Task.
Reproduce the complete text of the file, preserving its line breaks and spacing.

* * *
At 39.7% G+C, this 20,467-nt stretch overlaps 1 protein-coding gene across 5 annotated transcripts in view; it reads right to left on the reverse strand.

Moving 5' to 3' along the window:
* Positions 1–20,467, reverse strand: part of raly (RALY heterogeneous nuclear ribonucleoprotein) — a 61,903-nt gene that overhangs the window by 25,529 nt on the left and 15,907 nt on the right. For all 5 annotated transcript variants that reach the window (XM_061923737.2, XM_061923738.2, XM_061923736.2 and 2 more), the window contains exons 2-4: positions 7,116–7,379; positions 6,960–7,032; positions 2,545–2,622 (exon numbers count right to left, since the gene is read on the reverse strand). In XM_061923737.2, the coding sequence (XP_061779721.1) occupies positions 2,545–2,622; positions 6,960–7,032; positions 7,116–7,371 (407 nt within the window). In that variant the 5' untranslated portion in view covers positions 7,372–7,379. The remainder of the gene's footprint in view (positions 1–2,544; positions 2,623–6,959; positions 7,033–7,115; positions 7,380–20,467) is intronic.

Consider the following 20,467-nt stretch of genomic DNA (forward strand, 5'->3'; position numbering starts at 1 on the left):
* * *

At 39.7% G+C, this 20,467-nt stretch overlaps 1 protein-coding gene across 5 annotated transcripts in view; it reads right to left on the reverse strand.

Moving 5' to 3' along the window:
* Positions 1–20,467, reverse strand: part of raly (RALY heterogeneous nuclear ribonucleoprotein) — a 61,903-nt gene that overhangs the window by 25,529 nt on the left and 15,907 nt on the right. For all 5 annotated transcript variants that reach the window (XM_061923737.2, XM_061923738.2, XM_061923736.2 and 2 more), the window contains exons 2-4: positions 7,116–7,379; positions 6,960–7,032; positions 2,545–2,622 (exon numbers count right to left, since the gene is read on the reverse strand). In XM_061923737.2, the coding sequence (XP_061779721.1) occupies positions 2,545–2,622; positions 6,960–7,032; positions 7,116–7,371 (407 nt within the window). In that variant the 5' untranslated portion in view covers positions 7,372–7,379. The remainder of the gene's footprint in view (positions 1–2,544; positions 2,623–6,959; positions 7,033–7,115; positions 7,380–20,467) is intronic.

Consider the following 20,467-nt stretch of genomic DNA (forward strand, 5'->3'; position numbering starts at 1 on the left):